Abuse was passed down to her by her mother-why should she forgive her?
I want to introduce you to my mother, she was born to extreme poverty in El Salvador. As a child, she often went to bed hungry as the family struggled to survive. As a child, she was molested more than once and nearly married off to a much older man when she was only thirteen years old. When she was fourteen years old, she left her mother’s home to work in the city and escape her life. It was there she met my father. She was a maid in my father’s house. She was sixteen years old when she gave birth to me. Even after she married my father, her position in the household didn’t change much, except she was no longer paid for her services. She received her first beating by him when I was only three weeks old. She ran away to safety but later returned and chose to stay.
Why does a woman choose to stay in an abusive relationship? Typically, she does so because she feels she does not have any other options.
Enduring the abuse was a better alternative than returning to a town without running water, electricity, and where her child may starve. She knew well what it was like to go to bed, afraid, and hungry, so she stayed. Around that time, violence in El Salvador was escalating, and a civil war erupted. His family was planning on leaving the country to seek a better life here in the United States, and she joined them on the journey. It was a significant sacrifice, leaving everything she had ever known behind. Still, she was determined to give her child a better life than the one she had growing up. I was eighteen months when we arrived. I was seven years old the year she finally left him. She worked up the courage to go with the help of a neighbor. He became my stepfather overnight.
A sad inheritance of ABUSE
We moved into a small two-bedroom apartment with my mother, stepfather, little brother, and my mother’s cousin. He began molesting me. After we escaped my father, she also became violent toward me, and I was afraid of her, so I kept silent.
For years I questioned where was my mother’s attention when she should have been taking care of me. I was angry at her and blamed her for being so distracted by her own life that she didn’t see what was happening to me.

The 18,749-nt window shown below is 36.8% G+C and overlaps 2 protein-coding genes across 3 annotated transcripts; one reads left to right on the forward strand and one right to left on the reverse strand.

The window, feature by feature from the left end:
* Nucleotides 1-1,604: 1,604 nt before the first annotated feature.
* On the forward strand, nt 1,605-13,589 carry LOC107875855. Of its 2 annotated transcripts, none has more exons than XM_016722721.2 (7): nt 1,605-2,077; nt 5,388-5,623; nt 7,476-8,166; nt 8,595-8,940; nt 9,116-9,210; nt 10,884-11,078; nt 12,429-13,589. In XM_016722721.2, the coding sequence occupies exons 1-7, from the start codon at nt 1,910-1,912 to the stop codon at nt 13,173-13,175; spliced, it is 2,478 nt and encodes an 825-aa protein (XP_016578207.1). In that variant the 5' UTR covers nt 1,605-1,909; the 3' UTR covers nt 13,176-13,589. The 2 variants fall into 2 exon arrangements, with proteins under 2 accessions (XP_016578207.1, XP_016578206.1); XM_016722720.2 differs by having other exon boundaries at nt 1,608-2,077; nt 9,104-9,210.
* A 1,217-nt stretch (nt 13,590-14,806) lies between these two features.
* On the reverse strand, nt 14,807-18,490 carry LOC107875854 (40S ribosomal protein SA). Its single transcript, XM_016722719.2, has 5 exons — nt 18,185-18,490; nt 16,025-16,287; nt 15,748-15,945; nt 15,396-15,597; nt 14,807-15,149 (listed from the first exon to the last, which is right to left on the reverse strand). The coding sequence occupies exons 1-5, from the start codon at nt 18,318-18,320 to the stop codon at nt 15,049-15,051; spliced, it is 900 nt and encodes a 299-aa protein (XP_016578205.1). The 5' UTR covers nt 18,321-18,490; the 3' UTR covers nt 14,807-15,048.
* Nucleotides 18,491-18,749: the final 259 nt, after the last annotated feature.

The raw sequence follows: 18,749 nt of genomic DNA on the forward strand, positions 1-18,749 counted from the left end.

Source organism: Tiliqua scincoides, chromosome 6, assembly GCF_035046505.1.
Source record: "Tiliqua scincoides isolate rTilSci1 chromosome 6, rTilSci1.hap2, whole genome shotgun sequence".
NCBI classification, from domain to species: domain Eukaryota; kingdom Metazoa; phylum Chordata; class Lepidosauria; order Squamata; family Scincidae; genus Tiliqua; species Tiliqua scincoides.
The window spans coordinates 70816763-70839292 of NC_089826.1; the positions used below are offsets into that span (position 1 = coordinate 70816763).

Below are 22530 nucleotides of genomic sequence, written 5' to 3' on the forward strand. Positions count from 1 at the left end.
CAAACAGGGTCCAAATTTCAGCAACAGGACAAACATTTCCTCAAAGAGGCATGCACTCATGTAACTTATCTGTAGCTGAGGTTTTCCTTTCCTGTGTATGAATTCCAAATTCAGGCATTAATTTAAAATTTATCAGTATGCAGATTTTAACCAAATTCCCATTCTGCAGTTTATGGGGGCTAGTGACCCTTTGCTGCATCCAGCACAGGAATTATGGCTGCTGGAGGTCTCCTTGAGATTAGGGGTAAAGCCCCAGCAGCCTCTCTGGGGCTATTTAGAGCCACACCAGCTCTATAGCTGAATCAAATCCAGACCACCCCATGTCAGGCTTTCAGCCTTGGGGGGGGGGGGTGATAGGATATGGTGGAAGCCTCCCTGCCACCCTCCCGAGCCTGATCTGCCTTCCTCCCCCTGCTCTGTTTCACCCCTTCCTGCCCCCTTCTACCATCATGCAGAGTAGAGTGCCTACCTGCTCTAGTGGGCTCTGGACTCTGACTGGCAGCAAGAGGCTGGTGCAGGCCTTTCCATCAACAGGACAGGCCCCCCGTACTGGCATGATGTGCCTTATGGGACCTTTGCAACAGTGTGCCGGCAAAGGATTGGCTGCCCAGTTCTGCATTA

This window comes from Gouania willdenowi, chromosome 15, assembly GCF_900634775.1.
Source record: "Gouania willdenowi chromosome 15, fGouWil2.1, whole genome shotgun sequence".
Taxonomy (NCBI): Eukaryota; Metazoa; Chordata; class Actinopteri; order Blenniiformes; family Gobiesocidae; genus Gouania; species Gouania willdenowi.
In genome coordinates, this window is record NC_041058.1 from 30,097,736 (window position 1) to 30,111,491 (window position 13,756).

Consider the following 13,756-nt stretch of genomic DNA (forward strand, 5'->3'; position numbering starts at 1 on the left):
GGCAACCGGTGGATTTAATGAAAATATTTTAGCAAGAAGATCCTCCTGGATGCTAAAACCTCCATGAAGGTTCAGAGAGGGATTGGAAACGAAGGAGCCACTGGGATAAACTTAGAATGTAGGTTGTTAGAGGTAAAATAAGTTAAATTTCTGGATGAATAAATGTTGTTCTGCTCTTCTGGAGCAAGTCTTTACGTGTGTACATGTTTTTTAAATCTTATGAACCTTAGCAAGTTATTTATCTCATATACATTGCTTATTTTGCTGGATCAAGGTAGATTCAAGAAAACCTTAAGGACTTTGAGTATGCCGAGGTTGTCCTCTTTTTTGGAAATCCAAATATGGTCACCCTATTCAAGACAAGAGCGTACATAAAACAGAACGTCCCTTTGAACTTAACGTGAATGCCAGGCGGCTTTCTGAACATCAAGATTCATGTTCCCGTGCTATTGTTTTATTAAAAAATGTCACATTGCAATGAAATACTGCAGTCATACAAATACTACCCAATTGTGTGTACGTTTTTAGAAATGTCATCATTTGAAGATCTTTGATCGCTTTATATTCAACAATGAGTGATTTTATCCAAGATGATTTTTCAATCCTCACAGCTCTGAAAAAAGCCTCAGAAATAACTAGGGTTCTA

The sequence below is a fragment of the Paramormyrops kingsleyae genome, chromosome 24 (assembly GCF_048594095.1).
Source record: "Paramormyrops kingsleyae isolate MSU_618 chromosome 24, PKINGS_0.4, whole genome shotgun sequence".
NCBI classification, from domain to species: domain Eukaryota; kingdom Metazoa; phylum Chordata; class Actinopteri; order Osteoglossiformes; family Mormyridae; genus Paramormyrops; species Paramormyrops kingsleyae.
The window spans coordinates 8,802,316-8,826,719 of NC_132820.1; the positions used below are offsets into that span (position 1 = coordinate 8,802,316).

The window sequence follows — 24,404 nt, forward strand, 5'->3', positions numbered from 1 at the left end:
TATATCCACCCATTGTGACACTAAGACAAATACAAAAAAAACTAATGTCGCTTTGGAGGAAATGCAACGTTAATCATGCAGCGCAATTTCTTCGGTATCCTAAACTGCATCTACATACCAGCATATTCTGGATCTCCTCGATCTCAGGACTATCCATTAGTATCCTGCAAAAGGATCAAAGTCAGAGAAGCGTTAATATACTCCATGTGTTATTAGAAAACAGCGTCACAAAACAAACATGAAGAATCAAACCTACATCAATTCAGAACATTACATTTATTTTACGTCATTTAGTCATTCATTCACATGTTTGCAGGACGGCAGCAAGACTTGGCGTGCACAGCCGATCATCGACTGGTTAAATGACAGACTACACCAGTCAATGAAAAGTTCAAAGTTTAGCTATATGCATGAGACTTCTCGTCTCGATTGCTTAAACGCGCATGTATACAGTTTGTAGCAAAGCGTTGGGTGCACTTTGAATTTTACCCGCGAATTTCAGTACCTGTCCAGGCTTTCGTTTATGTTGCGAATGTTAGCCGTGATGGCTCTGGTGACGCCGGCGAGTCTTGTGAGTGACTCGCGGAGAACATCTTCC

Last year, I made the bold decision to write a book about healing from abuse Writing Unbraided Transform Your Pain to Power and Purpose, led me to have many tough conversations with my mother. Early on in my book writing process, I wanted to know more about her childhood and her life with my father. I also wanted additional context around my memories and the life I had growing up. I realize that I carried scars within me not only because of the abuse I experienced at the hands of the men who abused me sexually (I was also molested by a neighbor when I was only five years old).
What I learned during those conversations changed everything.
Learning about her suffering and trauma led me to forgive her.
As I pieced our intertwined histories together, I realized that she was only twenty-one years old when the first molestation happened. She was twenty-four when my uncle began molesting me.
She had gone from extreme poverty to giving birth when she was only a child in an abusive marriage, and a whole new country in the matter of just a few years.
I reflected on my own life and who I was between the ages of twenty-one and twenty-four. I was naive, selfish, desperate for love, distracted by dating, and still so immature.
As you read, my mother made some major life-choices in hopes of giving me a better life than the one she had; it was the motivation behind her most impactful decisions. She wanted to provide me with a better experience, one in which I could have three meals a day and receive an education because she lacked those things growing up.
She wanted to do better, be better, and provide differently, but she had never seen it and didn’t know how to offer that.
While the life she gave me was indeed much better than the one she had growing up, it was still not a healthy or safe environment for me. Instead, our family life left me vulnerable and unprotected.
I resented her for years and justified my rebelliousness later in life based on what I had experienced.
I understand now that my mother did the best she could. She wasn’t perfect, and life was painful rough. She made many mistakes growing up, some we are still learning to overcome as a family.
Have we made mistakes as well? Sure. Not a single one of us is blameless.
As flawed as my mother is, I chose to extend grace to her, to be kind, and allow my children to have a grandmother.
I hold close to my heart all the good my mother gave me instead of clinging to her poor choices. It is because of her sacrifices that I am who I am today.
Maternal wounds are a recurring theme that continues to come up when I speak with groups of women about trauma, it’s effects, and breaking the cycle of abuse. Mothers, daughters, and entire families are struggling due to the painful wounds young girls experienced early in their lives.
Daughters are angry at mothers because, as children, they weren’t protected or believed.
Mothers are heartbroken because their daughters don’t speak to them.
Families are broken and hurting, still — decades later.
Unbraided, gave me a beautiful gift, true healing, forgiveness, and a family. I know it will do the same for you if you allow yourself to be open despite the pain you still feel and do the hard work that true healing requires.